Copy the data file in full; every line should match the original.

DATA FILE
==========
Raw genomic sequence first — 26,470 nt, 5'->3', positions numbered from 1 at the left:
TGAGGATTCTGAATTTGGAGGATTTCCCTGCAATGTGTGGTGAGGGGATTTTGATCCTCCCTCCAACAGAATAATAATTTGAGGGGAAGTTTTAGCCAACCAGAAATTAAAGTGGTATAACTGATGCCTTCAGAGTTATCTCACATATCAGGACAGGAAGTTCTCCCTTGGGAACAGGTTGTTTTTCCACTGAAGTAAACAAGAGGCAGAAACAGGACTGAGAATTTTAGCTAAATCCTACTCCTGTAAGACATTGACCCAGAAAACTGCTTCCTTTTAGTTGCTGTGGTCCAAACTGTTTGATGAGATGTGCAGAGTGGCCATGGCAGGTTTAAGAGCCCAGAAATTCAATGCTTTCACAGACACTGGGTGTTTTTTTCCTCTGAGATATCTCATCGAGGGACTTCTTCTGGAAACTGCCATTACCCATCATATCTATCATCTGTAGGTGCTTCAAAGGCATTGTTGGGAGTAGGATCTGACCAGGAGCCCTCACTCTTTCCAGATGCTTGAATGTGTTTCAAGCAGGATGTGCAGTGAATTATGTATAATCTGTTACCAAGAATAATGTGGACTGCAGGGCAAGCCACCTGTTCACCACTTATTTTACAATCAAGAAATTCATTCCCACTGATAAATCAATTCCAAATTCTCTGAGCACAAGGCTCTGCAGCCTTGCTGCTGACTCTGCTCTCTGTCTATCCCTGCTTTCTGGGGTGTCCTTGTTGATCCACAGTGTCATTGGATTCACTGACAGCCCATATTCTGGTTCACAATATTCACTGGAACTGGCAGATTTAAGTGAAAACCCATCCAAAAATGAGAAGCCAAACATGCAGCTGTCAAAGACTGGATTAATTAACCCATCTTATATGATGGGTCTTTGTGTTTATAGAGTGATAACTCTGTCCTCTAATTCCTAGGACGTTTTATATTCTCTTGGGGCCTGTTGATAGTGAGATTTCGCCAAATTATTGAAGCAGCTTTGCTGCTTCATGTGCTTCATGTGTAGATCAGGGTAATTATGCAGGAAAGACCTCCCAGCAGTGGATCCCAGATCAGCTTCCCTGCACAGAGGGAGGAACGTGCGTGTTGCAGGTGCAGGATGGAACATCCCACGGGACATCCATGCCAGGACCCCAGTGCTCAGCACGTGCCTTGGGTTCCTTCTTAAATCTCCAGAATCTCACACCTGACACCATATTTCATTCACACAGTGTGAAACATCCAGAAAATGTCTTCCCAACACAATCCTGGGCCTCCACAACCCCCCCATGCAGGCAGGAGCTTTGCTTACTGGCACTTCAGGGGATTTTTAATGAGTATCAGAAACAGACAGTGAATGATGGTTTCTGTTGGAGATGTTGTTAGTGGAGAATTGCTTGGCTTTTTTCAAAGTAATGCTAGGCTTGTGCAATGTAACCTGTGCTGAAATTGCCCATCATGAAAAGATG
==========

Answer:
Raw genomic sequence first — 26,470 nt, 5'->3', positions numbered from 1 at the left:
TGAGGATTCTGAATTTGGAGGATTTCCCTGCAATGTGTGGTGAGGGGATTTTGATCCTCCCTCCAACAGAATAATAATTTGAGGGGAAGTTTTAGCCAACCAGAAATTAAAGTGGTATAACTGATGCCTTCAGAGTTATCTCACATATCAGGACAGGAAGTTCTCCCTTGGGAACAGGTTGTTTTTCCACTGAAGTAAACAAGAGGCAGAAACAGGACTGAGAATTTTAGCTAAATCCTACTCCTGTAAGACATTGACCCAGAAAACTGCTTCCTTTTAGTTGCTGTGGTCCAAACTGTTTGATGAGATGTGCAGAGTGGCCATGGCAGGTTTAAGAGCCCAGAAATTCAATGCTTTCACAGACACTGGGTGTTTTTTTCCTCTGAGATATCTCATCGAGGGACTTCTTCTGGAAACTGCCATTACCCATCATATCTATCATCTGTAGGTGCTTCAAAGGCATTGTTGGGAGTAGGATCTGACCAGGAGCCCTCACTCTTTCCAGATGCTTGAATGTGTTTCAAGCAGGATGTGCAGTGAATTATGTATAATCTGTTACCAAGAATAATGTGGACTGCAGGGCAAGCCACCTGTTCACCACTTATTTTACAATCAAGAAATTCATTCCCACTGATAAATCAATTCCAAATTCTCTGAGCACAAGGCTCTGCAGCCTTGCTGCTGACTCTGCTCTCTGTCTATCCCTGCTTTCTGGGGTGTCCTTGTTGATCCACAGTGTCATTGGATTCACTGACAGCCCATATTCTGGTTCACAATATTCACTGGAACTGGCAGATTTAAGTGAAAACCCATCCAAAAATGAGAAGCCAAACATGCAGCTGTCAAAGACTGGATTAATTAACCCATCTTATATGATGGGTCTTTGTGTTTATAGAGTGATAACTCTGTCCTCTAATTCCTAGGACGTTTTATATTCTCTTGGGGCCTGTTGATAGTGAGATTTCGCCAAATTATTGAAGCAGCTTTGCTGCTTCATGTGCTTCATGTGTAGATCAGGGTAATTATGCAGGAAAGACCTCCCAGCAGTGGATCCCAGATCAGCTTCCCTGCACAGAGGGAGGAACGTGCGTGTTGCAGGTGCAGGATGGAACATCCCACGGGACATCCATGCCAGGACCCCAGTGCTCAGCACGTGCCTTGGGTTCCTTCTTAAATCTCCAGAATCTCACACCTGACACCATATTTCATTCACACAGTGTGAAACATCCAGAAAATGTCTTCCCAACACAATCCTGGGCCTCCACAACCCCCCCATGCAGGCAGGAGCTTTGCTTACTGGCACTTCAGGGGATTTTTAATGAGTATCAGAAACAGACAGTGAATGATGGTTTCTGTTGGAGATGTTGTTAGTGGAGAATTGCTTGGCTTTTTTCAAAGTAATGCTAGGCTTGTGCAATGTAACCTGTGCTGAAATTGCCCATCATGAAAAGATG